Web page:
hopefully my story will help others out there that are in a similar situation- which is why i wanted to post my happy ending.
    this fall the journey begins!!!
  11. by   Beech1184
    Having done lots of interviews when hiring nurses, the main thing is answer honestly. Use examples to identify your skills, don't inflate your experience, be very honest, express a sincere desire to learn and how you plan to do it, identify your strengths, be knowlegable about the unit you are applying for and identify a skill you can bring to the team , for example positive attitude, great interpersonal skills etc.
  12. by   jackson74
    Congratulations!!!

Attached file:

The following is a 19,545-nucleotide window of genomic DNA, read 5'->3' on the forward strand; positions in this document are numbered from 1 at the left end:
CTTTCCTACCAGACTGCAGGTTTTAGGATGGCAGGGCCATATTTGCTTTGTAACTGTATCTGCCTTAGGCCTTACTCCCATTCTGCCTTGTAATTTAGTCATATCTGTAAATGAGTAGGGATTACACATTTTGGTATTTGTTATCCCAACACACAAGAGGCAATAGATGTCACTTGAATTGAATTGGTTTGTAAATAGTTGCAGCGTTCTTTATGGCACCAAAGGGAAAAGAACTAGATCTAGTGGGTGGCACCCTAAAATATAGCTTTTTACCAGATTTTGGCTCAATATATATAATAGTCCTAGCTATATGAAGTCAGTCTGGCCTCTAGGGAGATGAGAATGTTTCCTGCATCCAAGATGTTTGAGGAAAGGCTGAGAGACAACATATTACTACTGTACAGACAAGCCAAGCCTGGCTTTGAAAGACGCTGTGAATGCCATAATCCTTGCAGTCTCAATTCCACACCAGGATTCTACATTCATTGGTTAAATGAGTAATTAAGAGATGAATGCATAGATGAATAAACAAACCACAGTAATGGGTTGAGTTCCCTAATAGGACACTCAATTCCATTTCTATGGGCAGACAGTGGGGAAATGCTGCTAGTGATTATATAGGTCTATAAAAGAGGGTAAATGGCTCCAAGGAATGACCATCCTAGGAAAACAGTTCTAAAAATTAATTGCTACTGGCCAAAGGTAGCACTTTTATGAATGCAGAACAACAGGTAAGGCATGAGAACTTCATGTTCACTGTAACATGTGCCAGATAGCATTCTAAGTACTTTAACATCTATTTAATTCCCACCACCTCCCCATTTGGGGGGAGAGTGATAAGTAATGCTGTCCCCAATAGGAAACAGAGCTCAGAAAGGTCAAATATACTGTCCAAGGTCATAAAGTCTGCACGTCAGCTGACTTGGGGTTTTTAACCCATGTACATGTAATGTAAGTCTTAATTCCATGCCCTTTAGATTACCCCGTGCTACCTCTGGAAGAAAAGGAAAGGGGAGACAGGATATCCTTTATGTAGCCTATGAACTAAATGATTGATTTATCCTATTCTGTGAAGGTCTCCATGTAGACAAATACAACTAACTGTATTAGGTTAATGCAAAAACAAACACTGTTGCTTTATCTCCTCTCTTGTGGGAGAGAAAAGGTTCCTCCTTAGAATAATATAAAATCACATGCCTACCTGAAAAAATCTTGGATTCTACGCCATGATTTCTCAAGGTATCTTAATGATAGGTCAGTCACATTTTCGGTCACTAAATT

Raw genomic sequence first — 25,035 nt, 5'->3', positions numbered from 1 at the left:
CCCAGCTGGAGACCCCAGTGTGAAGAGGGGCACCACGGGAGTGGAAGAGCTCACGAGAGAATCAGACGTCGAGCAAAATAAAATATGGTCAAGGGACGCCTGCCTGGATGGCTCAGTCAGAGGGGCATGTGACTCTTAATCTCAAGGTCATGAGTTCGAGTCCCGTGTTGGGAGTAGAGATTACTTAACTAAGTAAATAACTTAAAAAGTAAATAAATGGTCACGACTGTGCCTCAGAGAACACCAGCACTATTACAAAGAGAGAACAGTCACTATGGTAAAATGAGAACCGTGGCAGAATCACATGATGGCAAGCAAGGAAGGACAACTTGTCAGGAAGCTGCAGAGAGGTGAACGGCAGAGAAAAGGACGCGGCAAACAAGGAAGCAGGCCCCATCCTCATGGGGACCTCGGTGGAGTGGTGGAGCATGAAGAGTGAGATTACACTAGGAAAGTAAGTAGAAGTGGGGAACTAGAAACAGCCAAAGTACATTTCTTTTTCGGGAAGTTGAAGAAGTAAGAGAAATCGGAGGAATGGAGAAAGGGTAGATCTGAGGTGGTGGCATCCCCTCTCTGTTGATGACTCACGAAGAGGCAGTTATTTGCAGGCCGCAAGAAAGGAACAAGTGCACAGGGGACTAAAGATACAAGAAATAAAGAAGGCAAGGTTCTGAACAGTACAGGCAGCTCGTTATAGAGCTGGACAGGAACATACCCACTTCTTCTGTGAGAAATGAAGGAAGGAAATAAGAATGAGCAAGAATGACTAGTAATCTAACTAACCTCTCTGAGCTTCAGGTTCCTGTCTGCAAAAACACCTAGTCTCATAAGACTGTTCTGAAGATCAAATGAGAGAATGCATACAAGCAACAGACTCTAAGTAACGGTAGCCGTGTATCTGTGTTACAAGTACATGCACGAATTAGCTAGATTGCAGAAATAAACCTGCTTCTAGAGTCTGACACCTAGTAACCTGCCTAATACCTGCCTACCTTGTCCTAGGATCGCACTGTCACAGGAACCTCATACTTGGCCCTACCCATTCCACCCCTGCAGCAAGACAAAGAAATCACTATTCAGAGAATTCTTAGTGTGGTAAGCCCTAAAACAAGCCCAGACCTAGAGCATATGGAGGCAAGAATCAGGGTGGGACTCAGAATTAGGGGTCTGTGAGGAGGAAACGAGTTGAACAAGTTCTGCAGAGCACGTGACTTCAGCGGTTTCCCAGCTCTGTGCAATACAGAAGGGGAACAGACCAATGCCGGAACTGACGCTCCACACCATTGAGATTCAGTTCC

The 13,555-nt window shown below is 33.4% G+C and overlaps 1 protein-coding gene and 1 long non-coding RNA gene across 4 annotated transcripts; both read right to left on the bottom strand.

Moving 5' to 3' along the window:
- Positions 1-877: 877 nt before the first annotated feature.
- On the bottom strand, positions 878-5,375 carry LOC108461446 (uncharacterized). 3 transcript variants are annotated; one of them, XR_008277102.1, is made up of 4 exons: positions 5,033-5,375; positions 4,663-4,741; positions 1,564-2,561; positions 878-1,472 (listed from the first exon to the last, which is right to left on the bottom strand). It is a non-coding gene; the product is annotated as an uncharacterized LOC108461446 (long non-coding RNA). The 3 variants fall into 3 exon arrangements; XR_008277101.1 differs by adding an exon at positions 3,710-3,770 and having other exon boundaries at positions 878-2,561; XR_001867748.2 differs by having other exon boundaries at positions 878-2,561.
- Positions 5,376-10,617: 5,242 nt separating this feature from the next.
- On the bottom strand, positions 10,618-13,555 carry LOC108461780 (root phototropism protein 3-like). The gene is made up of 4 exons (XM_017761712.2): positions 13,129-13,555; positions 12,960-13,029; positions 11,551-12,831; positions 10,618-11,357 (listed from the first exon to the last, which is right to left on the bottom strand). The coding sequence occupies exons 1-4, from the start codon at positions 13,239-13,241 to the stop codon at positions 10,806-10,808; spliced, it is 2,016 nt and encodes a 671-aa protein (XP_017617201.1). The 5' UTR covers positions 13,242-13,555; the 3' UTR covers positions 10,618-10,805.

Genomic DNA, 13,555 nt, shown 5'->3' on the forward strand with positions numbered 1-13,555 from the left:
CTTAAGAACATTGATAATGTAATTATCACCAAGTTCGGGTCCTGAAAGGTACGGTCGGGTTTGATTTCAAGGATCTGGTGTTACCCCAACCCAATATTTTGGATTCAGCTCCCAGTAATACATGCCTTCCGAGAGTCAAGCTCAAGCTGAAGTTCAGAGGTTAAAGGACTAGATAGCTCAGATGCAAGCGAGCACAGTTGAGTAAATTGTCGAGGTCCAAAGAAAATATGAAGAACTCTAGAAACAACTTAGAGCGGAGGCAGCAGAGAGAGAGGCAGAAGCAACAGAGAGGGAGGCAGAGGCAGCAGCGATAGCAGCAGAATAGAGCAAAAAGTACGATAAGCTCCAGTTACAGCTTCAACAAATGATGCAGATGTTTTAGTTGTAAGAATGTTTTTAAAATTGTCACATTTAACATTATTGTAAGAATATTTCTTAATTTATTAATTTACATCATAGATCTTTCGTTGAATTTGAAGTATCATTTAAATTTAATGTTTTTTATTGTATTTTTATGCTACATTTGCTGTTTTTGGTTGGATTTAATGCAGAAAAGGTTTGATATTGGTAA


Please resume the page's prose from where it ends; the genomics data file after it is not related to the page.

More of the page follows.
13. by   shang36
    :spin:
    Quote from malenurse2001
    hey everyone,
    i wanted to update you all.
    i got an acceptance letter today!!! :smiley_aa
    thank you to everyone that replied to my frustrated post. the guidance is much appreciated.
    hopefully my story will help others out there that are in a similar situation- which is why i wanted to post my happy ending.
    this fall the journey begins!!!
    congrats malenurse! yes, journey begins now.so, where did you get accepted?exactly 3 yrs from we will be posting "i passed my boards". just imagine!:spin: :melody:
  14. by   malenurse2001
    Midwestern. How about you?